Differing perceptions among ethnic minority and Caucasian medical students which may affect their relative academic performance

Rumbidzai Chandauka, Jean Russell, John Sandars, Pirashanthie Vivekananda-Schmidt

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    7 Citations (Scopus)
    28 Downloads (Pure)

    Abstract

    Introduction Ethnic minority (EM) medical students in the United Kingdom underperform academically compared to their Caucasian counterparts, but the reasons are unclear and further understanding is required. Aim To explore self-reported factors that might influence academic underperformance of EM medical students. Method An online semi-structured questionnaire was used to identify associations between several dimensions that had been identified in previous research and obtain free-text comments. Results Three-hundred and fifty-one medical students (73.3% Caucasian and 26.5% EM) from the Universities of Sheffield, Keele and London responded. EM medical students were less satisfied with their academic performance and less likely to feel they belonged to the medical school community due to their cultural background, including socio-economic factors. Conclusion Differences exist between EM and Caucasian medical students in their learning experiences in medical school. There is a need to increase awareness, for both medical students and teaching staff, of the impact of cultural diversity on academic performance at medical school.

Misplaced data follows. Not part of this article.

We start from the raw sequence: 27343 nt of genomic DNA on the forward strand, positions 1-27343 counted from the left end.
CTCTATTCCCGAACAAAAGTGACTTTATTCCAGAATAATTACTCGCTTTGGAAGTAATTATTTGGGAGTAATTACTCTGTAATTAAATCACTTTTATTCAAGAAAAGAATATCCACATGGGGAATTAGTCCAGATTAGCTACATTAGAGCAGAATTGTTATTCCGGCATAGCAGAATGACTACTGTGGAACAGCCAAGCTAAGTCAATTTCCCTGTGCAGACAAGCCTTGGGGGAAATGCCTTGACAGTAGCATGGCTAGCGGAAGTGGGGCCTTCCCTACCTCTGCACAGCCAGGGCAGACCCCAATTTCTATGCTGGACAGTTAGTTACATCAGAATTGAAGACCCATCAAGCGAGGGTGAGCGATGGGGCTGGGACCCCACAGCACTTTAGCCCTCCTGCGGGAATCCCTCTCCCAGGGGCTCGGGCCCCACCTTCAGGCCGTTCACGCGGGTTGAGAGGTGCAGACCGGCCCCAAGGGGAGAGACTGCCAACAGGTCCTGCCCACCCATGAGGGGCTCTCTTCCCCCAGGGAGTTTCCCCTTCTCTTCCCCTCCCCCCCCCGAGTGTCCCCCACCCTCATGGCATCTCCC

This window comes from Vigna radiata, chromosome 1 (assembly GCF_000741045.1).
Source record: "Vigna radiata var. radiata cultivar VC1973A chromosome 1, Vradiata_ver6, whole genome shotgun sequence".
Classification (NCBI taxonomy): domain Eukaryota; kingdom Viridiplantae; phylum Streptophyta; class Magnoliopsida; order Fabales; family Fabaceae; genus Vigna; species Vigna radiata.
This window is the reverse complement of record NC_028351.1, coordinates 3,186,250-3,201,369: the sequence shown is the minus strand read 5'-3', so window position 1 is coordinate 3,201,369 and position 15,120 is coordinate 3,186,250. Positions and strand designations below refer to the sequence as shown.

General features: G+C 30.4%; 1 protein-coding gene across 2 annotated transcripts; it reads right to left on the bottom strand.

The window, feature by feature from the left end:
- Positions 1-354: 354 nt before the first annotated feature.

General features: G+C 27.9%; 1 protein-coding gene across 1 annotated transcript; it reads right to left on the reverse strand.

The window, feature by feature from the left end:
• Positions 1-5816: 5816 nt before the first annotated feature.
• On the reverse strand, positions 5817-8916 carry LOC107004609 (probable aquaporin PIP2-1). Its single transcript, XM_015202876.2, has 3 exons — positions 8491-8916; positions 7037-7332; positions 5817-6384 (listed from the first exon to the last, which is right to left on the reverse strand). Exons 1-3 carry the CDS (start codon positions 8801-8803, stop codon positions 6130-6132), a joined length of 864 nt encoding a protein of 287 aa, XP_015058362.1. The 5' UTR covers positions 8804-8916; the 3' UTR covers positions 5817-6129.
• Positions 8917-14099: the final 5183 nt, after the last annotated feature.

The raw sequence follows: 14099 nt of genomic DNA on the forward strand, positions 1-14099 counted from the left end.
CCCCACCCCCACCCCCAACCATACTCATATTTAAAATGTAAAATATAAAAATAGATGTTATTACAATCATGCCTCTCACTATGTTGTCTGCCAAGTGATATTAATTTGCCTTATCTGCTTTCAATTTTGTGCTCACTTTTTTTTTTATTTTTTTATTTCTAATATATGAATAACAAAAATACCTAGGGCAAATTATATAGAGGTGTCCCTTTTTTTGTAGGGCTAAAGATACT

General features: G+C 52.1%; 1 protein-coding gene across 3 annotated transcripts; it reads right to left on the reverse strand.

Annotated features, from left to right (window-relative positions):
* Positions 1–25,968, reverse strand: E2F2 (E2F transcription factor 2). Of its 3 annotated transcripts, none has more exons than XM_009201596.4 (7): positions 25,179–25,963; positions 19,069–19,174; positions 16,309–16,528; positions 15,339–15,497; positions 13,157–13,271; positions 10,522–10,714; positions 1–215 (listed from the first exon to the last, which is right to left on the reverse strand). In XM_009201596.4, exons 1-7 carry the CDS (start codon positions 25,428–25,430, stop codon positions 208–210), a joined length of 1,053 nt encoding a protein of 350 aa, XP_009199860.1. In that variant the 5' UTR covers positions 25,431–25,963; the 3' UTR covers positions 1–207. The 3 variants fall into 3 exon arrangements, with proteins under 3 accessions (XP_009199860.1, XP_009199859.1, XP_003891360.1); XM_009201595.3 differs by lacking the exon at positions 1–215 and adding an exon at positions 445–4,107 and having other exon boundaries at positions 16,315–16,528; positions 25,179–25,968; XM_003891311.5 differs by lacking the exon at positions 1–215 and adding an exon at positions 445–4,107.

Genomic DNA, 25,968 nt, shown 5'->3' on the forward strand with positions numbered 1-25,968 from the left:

Original languageEnglish
    Pages (from-to)11-15
    JournalEducation for Primary Care
    Volume26
    Early online date7 Oct 2015
    DOIs
    Publication statusE-pub ahead of print - 7 Oct 2015

    Keywords

    • achievement
    • ethnic groups/statistics and numerical data
    • medical education
    • medical students
    • minority groups/statistics and numerical data
    • questionnaires

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